Interurban North – If you are looking for some hill climbs, this is the trail for you! Starting north of Ballard at 110th, the trail connects north Seattle with Shoreline and eventually the city of Edmonds. Most of this trail runs through neighborhood streets as it meanders up and over the hills of the city.

Interurban South – Further south of the city, you can take the Interurban to connect with Tukwila, Kent, Auburn, and Pacific. This trail starts at Fort Dent Way in Tukwila and crosses over the Green River. It follows along the Puget Sound Energy power line corridor and is used both for commuting and general recreation. The path ends at 3rd Avenue SW in Pacific.

I-90/Mountain to Sound – This is one of my favorite trails in the city! It gives you several different options if you wish to extend your ride and see some different places. Starting just south of Seattle by Sturgus Park, the trail follows along Lake Washington until it connects with I-90. Take the bridge over (looking at everyone sitting in the traffic!) to connect to Mercer Island. You can get off the trail here and ride a nice loop around Mercer (I recommend riding counterclockwise so you are on the outside). This is roughly 13 miles around the island. You can also keep going and connect out to Bellevue, Issaquah, or even North Bend if your legs can handle it!!

So next time you think about getting in the car, think twice and jump on your bike! Be sure you are prepared. Always bring: a first aid kit, flat tire repair kit, a cell phone, water, extra food, extra water, a change of clothes/warm clothes, some cash (in case you need to bus back!)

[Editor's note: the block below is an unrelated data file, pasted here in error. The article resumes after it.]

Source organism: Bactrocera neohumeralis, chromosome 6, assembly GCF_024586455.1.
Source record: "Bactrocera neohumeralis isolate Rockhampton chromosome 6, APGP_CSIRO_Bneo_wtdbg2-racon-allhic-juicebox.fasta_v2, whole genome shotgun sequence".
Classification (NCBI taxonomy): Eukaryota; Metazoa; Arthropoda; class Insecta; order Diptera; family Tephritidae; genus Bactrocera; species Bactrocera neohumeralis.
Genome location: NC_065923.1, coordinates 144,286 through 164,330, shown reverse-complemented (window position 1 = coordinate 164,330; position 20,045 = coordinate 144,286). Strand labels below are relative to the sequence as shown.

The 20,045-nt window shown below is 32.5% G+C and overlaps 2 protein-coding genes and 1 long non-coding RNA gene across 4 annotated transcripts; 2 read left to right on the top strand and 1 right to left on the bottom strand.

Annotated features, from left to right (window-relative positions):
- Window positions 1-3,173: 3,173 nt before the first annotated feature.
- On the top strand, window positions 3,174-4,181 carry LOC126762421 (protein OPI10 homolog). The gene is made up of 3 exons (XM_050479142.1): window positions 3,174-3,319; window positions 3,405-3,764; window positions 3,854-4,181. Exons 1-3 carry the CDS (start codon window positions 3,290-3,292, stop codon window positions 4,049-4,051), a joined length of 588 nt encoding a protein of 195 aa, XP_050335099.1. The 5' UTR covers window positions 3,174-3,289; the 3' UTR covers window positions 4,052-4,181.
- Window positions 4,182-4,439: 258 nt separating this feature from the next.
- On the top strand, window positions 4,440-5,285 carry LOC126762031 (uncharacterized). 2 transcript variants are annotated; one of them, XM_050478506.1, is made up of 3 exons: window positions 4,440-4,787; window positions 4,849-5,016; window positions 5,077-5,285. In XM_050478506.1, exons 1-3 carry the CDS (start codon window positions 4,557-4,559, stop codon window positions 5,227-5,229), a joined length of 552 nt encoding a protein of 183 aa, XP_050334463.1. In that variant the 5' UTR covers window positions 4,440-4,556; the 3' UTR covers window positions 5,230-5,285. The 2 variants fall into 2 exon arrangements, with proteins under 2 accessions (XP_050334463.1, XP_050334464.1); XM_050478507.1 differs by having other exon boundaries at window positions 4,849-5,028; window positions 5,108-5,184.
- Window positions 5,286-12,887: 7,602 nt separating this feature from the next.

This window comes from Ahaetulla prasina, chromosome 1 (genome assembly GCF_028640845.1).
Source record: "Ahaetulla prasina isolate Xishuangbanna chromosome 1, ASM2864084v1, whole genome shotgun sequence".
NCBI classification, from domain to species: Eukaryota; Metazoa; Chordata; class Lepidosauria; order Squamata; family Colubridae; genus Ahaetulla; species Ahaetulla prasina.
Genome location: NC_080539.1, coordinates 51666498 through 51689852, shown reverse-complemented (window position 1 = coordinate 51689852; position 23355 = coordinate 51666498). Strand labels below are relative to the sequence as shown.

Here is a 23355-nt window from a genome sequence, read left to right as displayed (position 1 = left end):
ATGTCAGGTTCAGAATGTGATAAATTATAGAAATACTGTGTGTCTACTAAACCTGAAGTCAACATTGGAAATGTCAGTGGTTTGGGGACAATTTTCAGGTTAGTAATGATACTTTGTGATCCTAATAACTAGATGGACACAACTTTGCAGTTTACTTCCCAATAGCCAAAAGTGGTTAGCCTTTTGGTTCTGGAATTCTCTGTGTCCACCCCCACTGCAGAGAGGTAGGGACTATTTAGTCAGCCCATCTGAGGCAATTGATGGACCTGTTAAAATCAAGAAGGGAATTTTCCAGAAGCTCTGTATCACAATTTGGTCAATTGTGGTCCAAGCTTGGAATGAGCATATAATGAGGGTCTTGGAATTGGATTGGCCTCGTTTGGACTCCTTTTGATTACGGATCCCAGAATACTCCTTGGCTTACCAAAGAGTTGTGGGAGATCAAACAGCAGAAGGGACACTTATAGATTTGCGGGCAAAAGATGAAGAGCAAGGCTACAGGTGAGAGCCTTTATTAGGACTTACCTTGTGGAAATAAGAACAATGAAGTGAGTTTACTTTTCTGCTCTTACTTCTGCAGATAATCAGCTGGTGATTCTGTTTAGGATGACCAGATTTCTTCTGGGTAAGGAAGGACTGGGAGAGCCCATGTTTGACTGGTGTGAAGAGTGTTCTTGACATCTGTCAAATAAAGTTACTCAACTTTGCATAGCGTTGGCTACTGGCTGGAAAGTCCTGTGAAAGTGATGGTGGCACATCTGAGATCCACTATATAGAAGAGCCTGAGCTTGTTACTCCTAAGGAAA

For more information on outdoor activities, or training for your outdoor adventures, please contact Personal Fitness Trainer Thomas Eagen.

Spring Training Outside on Pier 66

With more daylight extending in to the evenings, why not use this opportunity to change your fitness routine?

Training outdoors can awaken your urban fitness child and enhance your workout experiences. All you need is a good pair of athletic shoes, a resistance band and a jump rope. The challenge of having to do something outside of your comfort zone, along with the fresh air and great weather, is what outdoor workouts are all about. Just outside the Seattle Athletic Club Downtown doors, you can find easy access to the waterfront by heading down the overpass and stairs at the base of Lenora Avenue. There are running trails along the waterfront, as well as the pier 66 stairs and Sculpture Park grounds that provide a lot of options to plan a rewarding routine around.

Here are some exercise examples and calories expenditures pertaining to the movement to get you started:

  • Running stairs for a hour = 612 calories
  • Doing a circuit of upper and lower body = 544 calories
  • Running a 12min mile = 544 calories a hour
  • Jump rope 3 minutes = 100 calories

By using some simple activities, mixed with some base exercises, you can easily build a 750 calorie burning workout together. An example might include: a small run in, do a flight of stairs, stop do some upper body & lower body resistance band sequences, add a minute of jump rope, repeat a 2nd set and run back to club to finish with some core work and stretching.

If you need help with putting this routine together contact any member of our fitness team.

If these benefits seem like something that interest you and you would like to be our group workouts please contact Martial Arts Trainer Jody Garcia.